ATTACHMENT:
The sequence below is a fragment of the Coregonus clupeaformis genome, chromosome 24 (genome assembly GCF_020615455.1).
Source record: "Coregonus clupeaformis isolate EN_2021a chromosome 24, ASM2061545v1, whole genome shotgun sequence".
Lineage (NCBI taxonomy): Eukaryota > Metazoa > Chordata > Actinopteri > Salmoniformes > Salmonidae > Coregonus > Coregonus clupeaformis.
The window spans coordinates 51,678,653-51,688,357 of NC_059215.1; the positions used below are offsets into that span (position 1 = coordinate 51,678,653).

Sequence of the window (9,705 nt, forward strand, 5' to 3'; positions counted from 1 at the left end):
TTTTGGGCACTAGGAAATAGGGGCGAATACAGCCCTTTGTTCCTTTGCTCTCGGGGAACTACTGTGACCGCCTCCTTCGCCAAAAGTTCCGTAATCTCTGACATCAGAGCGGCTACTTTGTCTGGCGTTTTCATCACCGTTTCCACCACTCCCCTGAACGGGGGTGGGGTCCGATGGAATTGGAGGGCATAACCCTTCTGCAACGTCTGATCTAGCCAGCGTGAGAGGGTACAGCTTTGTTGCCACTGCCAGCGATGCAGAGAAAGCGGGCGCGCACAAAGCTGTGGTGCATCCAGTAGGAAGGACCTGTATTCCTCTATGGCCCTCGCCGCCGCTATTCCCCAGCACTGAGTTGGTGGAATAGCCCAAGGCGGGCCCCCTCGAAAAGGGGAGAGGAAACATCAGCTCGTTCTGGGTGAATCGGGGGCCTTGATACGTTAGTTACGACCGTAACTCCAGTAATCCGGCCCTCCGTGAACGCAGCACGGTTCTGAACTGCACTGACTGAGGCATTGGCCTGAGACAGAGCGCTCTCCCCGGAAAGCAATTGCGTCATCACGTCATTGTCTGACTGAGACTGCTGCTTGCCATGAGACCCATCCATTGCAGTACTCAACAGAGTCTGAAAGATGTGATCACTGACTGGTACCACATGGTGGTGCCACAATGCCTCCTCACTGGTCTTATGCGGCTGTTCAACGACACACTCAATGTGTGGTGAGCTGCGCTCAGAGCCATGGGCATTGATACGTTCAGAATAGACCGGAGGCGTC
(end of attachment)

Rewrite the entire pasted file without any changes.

The sequence below is a fragment of the Coregonus clupeaformis genome, chromosome 24 (genome assembly GCF_020615455.1).
Source record: "Coregonus clupeaformis isolate EN_2021a chromosome 24, ASM2061545v1, whole genome shotgun sequence".
Lineage (NCBI taxonomy): Eukaryota > Metazoa > Chordata > Actinopteri > Salmoniformes > Salmonidae > Coregonus > Coregonus clupeaformis.
The window spans coordinates 51,678,653-51,688,357 of NC_059215.1; the positions used below are offsets into that span (position 1 = coordinate 51,678,653).

Sequence of the window (9,705 nt, forward strand, 5' to 3'; positions counted from 1 at the left end):
TTTTGGGCACTAGGAAATAGGGGCGAATACAGCCCTTTGTTCCTTTGCTCTCGGGGAACTACTGTGACCGCCTCCTTCGCCAAAAGTTCCGTAATCTCTGACATCAGAGCGGCTACTTTGTCTGGCGTTTTCATCACCGTTTCCACCACTCCCCTGAACGGGGGTGGGGTCCGATGGAATTGGAGGGCATAACCCTTCTGCAACGTCTGATCTAGCCAGCGTGAGAGGGTACAGCTTTGTTGCCACTGCCAGCGATGCAGAGAAAGCGGGCGCGCACAAAGCTGTGGTGCATCCAGTAGGAAGGACCTGTATTCCTCTATGGCCCTCGCCGCCGCTATTCCCCAGCACTGAGTTGGTGGAATAGCCCAAGGCGGGCCCCCTCGAAAAGGGGAGAGGAAACATCAGCTCGTTCTGGGTGAATCGGGGGCCTTGATACGTTAGTTACGACCGTAACTCCAGTAATCCGGCCCTCCGTGAACGCAGCACGGTTCTGAACTGCACTGACTGAGGCATTGGCCTGAGACAGAGCGCTCTCCCCGGAAAGCAATTGCGTCATCACGTCATTGTCTGACTGAGACTGCTGCTTGCCATGAGACCCATCCATTGCAGTACTCAACAGAGTCTGAAAGATGTGATCACTGACTGGTACCACATGGTGGTGCCACAATGCCTCCTCACTGGTCTTATGCGGCTGTTCAACGACACACTCAATGTGTGGTGAGCTGCGCTCAGAGCCATGGGCATTGATACGTTCAGAATAGACCGGAGGCGTC